Wrigley District of Long Beach gets its name from William Wrigley the owner
an founder of the famed Wrigley Spearmint Gum Empire in Chicago. It was one
of the first communities established in Long Beach. The original subdivision
pattern was established in 1905. The area is developed throughout on a gridiron
street pattern. The block are six hundred (600) feet long and individual
lots have 50 foot street frontages. All street rights of way are 60 feet
in width except Daisy and Magnolia Avenues.
Daisy has 120 feet of right of way with a Deodar Trees in a 40 foot wide
median from Pacific Coast Highway north to Hill Street at one time there
was a Trolley Line that went up the median. At Christmas time the median
is decorated for the season.
Magnolia has a 70 foot right of way and provides direct access for traffic
north and South and is the only internal street which serves as a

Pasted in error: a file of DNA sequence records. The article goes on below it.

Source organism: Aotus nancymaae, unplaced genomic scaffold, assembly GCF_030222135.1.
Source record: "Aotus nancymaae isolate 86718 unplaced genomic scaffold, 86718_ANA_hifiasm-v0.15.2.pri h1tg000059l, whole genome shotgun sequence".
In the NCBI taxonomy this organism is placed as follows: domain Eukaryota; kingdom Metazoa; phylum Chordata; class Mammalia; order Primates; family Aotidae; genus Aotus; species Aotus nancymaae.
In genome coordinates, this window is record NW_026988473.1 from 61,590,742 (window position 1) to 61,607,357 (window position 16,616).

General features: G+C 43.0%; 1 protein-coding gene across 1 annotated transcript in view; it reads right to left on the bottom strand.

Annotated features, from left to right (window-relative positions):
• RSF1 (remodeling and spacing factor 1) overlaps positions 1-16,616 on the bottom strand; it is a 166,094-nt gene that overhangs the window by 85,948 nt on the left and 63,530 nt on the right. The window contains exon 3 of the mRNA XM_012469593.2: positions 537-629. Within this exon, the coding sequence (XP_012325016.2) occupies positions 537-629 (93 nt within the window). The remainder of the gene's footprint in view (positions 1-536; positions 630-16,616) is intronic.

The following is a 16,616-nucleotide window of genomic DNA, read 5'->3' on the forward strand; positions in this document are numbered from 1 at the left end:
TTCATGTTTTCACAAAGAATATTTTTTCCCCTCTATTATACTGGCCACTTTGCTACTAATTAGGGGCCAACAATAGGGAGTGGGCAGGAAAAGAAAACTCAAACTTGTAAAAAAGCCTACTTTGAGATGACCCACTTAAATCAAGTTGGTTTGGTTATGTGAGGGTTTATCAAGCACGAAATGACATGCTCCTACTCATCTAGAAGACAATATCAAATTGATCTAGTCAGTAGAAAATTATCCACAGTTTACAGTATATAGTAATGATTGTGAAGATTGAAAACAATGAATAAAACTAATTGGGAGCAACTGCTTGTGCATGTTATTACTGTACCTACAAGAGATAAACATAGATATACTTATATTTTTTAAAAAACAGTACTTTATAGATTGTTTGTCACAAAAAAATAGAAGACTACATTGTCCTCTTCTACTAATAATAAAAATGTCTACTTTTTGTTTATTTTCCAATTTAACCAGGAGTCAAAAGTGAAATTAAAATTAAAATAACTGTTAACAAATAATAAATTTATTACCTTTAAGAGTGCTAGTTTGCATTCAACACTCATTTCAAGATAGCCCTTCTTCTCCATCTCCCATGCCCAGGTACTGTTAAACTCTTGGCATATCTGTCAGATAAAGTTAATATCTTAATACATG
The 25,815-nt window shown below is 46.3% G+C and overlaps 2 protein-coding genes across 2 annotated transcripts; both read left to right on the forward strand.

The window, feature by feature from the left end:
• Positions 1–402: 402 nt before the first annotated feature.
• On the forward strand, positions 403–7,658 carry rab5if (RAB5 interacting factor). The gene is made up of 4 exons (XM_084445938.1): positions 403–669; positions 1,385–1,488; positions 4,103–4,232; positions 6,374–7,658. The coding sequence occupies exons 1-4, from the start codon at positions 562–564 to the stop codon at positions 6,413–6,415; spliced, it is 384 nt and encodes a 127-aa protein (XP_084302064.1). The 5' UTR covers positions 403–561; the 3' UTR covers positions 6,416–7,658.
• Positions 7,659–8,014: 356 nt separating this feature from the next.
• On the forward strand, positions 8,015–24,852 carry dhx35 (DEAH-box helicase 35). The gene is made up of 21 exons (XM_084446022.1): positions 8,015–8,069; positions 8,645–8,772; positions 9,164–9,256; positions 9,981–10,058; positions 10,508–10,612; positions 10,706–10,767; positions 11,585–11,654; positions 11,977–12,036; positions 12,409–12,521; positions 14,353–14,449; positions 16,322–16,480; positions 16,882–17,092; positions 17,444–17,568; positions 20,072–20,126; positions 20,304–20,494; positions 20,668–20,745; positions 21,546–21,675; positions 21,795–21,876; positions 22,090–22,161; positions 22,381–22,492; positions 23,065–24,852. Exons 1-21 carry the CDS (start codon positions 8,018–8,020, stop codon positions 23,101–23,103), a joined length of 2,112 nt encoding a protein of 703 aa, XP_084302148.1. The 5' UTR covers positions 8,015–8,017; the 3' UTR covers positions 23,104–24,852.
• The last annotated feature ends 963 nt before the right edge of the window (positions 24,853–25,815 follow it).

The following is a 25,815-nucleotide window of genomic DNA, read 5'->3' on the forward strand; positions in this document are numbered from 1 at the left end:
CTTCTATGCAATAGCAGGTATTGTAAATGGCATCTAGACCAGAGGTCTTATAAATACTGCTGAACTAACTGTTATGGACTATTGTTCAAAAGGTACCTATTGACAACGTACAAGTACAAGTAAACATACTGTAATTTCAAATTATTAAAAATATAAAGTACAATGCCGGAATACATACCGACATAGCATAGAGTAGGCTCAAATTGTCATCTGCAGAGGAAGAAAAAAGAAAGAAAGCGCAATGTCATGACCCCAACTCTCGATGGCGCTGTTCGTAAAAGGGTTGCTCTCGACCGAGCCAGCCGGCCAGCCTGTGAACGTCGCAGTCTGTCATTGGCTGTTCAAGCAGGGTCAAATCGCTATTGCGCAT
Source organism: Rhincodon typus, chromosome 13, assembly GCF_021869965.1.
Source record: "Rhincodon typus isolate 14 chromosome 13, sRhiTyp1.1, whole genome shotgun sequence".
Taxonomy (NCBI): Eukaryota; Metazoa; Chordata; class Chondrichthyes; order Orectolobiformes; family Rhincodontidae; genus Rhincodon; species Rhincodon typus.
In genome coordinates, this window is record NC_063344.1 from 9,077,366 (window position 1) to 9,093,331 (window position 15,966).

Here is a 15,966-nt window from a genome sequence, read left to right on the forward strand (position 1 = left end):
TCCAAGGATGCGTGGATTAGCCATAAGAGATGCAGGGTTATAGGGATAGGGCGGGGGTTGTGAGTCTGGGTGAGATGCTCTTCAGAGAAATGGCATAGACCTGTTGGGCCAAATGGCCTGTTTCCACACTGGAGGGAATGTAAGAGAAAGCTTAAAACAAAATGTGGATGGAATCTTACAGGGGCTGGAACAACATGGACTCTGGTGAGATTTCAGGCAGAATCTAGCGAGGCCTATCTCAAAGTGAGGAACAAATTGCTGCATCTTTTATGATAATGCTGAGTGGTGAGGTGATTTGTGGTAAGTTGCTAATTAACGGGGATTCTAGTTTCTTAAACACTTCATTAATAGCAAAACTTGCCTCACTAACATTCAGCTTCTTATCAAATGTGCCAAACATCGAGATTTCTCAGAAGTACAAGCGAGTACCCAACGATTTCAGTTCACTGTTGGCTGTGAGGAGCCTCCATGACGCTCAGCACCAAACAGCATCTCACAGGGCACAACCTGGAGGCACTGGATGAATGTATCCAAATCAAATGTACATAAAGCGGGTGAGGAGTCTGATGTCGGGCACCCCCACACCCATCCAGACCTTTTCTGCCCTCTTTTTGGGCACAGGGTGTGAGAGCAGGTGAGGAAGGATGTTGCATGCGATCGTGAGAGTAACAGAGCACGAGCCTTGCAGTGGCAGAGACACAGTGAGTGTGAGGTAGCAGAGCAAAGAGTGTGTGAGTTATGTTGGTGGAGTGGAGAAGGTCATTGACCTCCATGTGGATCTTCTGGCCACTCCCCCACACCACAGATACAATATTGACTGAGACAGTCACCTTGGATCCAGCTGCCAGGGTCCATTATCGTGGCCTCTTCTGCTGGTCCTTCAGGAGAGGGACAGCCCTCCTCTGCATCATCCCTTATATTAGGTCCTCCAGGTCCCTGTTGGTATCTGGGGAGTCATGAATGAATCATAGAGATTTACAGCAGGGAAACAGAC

The district is bounded on the North, by the 405 Freeway on the South by
Pacific Coast Highway and East by Long Beach Blvd. Pacific Avenue also
goes thru the area with commercial strip land uses. The flood channel for
the Los Angeles River is the Western Boundary.
Single family homes predominate the area built between 1928 and 1940. Homes
are small 1,000 to 1,200 Square Feet, they are by no means modest mostly
on Raised Foundations, with Hardwood Floors. The homes built between 1928
and 1934 are Spanish Colonial Revival. The roof towers, porticos and arched
windows and wide door openings ad to the interest and charm. The same type
of architecture was used in duplexes and flats in the district. In addition
to the Spanish architecture there are many other styles, contemporary of
the period, and some California Bungalows.